Abolishing America (contd.): The Undemocratic Truth About The Founders

The nation was shocked, shocked to
learn that the Rev. Jesse Jackson,

speaking
at Michigan State University last week,
doesn`t like the Founding Fathers of the American
Republic, thinks they were racists and sexists, and
believes that democracy in America dates only from the
enactment of the

Voting Rights Act of 1965
.

So what else is new?

The rhetorical stones Mr. Jackson
pitched into the pond have stirred a few ripples among
conservative sages and

pundits
, but there`s little reason for them to be
surprised. Not only has Mr. Jackson himself a long
history of spouting such remarks but also this is
precisely what we should by now have come to expect from
American black leadership. What we are seeing is the
genesis and elaboration of a

racial consciousness
in place of a

national consciousness.

As for Mr. Jackson, back in the
1980s he was leading demonstrations at

Stanford University
demanding that "Western Civ has
got to go," meaning that the university should drop its
required course on the history of

Western civilization
and teach instead the kind of

multiculturalist
racial and political dogmatism that
Mr. Jackson favors. What he said at Michigan State last
week is merely the corollary to what he was telling us
then.

What he said at Michigan State, to
be specific, is that


"…democracy as we know it did not begin in Philadelphia,
where a bunch of white men wrote the laws….These men`s
wives were not allowed [to
vote
], these laws were made at a time when only
white men had the right to vote…"

"True democracy," in Mr. Jackson`s
opinion, began only with the passage of the Voting
Rights Act in 1965.

Mr. Jackson also had some
generally illiterate things to say about recent U.S.
foreign policy as well, but ignore that for the nonce
and attend to the good reverend`s vast display of his
own historical ignorance.

In the first place, the Founders
did not claim to be founding "democracy"; they were
quite explicit that they were "republicans"
(with a small "R") and that the Constitution they
drafted and adopted contained a democratic along with
monarchic and aristocratic elements.

If you had accused them of setting
up a "true democracy," most would have recoiled in
horror at the thought of it.

In the second place, it`s quite
true for the most part that "only white men had the
right to vote." In fact, for the most part, only white,

fairly affluent
, Christian men had the right to
vote, but note that Mr. Jackson doesn`t seem to care so
much about the property and religious qualifications.
He`s really obsessed with racial qualifications, though
he tossed a bone to

feminists
for good measure.

Are we supposed to be ashamed of
or feel guilty about the fact that the white, male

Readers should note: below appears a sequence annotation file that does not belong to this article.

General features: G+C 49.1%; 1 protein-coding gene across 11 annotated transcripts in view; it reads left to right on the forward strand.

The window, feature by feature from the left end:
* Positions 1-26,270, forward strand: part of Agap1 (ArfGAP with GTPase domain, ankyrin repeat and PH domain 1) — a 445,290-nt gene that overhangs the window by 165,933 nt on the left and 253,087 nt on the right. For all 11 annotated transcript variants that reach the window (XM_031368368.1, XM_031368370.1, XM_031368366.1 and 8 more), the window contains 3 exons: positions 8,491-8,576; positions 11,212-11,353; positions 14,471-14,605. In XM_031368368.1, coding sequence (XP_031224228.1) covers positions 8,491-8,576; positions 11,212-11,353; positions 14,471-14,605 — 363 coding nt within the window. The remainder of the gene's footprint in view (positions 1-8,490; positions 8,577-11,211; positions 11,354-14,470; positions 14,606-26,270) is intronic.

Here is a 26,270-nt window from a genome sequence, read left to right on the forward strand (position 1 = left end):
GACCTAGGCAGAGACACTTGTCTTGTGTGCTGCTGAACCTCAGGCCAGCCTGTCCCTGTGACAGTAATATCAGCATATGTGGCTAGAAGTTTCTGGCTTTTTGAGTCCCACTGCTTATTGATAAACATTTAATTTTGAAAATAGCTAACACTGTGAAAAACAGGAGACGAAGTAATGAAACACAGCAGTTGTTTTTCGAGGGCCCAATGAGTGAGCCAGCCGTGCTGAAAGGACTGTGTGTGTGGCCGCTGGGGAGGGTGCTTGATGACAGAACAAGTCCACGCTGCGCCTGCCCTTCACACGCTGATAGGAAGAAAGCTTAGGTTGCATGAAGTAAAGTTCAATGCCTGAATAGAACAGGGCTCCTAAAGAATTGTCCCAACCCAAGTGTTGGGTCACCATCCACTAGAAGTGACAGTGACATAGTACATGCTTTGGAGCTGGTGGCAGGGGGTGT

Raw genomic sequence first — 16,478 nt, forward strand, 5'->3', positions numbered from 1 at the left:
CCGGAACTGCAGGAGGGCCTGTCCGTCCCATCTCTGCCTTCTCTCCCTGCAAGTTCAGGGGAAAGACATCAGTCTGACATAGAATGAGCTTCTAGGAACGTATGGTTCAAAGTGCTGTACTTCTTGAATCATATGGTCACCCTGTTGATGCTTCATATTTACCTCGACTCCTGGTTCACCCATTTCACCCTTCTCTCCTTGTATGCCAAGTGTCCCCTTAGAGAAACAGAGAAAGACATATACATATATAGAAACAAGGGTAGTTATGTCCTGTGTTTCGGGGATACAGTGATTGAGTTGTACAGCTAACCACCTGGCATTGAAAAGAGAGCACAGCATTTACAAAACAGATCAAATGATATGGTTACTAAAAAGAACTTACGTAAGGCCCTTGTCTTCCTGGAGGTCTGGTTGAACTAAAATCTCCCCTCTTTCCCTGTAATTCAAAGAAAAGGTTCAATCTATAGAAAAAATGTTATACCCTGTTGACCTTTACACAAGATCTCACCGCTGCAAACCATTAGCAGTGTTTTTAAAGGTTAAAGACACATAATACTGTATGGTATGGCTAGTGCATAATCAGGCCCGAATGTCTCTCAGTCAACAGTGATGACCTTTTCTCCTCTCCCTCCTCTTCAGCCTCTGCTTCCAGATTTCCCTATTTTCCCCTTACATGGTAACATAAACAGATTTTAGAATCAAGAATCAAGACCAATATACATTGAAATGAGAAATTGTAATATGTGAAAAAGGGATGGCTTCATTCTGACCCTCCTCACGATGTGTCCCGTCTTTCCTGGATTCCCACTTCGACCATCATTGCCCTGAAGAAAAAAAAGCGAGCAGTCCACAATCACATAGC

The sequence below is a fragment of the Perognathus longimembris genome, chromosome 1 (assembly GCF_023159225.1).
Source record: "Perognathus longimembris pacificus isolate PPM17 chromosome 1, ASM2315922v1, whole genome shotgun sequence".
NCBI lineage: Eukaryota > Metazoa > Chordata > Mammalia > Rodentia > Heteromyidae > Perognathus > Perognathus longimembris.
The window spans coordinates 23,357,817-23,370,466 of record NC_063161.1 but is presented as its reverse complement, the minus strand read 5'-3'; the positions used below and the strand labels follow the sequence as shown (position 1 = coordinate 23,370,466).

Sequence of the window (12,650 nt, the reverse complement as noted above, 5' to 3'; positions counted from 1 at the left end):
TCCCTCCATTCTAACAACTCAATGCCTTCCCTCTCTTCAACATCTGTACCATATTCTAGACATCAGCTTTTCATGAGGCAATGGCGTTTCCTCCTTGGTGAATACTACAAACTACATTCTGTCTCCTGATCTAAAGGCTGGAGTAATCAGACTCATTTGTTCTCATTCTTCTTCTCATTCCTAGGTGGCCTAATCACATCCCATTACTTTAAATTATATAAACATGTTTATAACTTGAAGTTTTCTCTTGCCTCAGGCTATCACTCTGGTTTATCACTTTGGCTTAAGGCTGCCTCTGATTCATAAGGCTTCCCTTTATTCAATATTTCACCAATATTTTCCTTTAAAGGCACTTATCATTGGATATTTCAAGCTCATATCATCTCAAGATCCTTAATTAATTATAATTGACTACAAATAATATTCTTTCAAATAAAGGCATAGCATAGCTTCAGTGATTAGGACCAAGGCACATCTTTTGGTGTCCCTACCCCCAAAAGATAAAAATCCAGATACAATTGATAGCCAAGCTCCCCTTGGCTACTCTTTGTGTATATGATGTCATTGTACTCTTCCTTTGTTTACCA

Founding Fathers didn`t let blacks and women vote? You
bet your

knee breeches
we are, and with a good many white
males today, Mr. Jackson`s guilt trip works well. Many
do feel guilty about it.

But it`s very arguable that the
"true democracy" favored by that Mr. Jackson and most of
the

guilt-ridden white men
who swallow what he tells
them is not all it`s cracked up to be. The country was
far better governed in the days when the franchise was
seriously restricted. For all Mr. Jackson`s contempt for
the generation of

George Washington, Thomas Jefferson
, James Madison,
and a dozen other immortals of political thought and
practice, "true democracy" has produced nothing whatever
like them in its entire history.

But Mr. Jackson`s real message, of
course, was to tell us, as he and his fellow pioneers in

racial consciousness
have told us before, that the
Old Republic created by the

Founding Fathers
is finished, and it`s finished for
essentially racial reasons.

"We
[meaning
the United States] represent 6
percent of the world,"

he intoned.

"Most people on this globe are
yellow, black, or brown, non-Christian, female, young,
poor and don`t speak English."

Because the white-male-dominated
republic of the Founders is a small minority of "this
globe," Mr. Jackson seems to infer that it`s about to
vanish down history`s drainpipes.

It may well disappear, and the
rising racial consciousness among the "yellow, black, or
brown" peoples of which Mr. Jackson boasted will be one
major reason for it. But the truth is that the white,
male republic of the Founders was an even smaller part
of this globe when it was

established
200 years ago, and that didn`t stop it
from getting started and prevailing against all sorts of
odds.

Back then, you see, white males
believed in what they were doing and had the wit and
will to do it.

Today they don`t, which is why
they pay any attention at all to gentlemen like the Rev.
Jackson.

COPYRIGHT CREATORS
SYNDICATE, INC.

September 23, 2002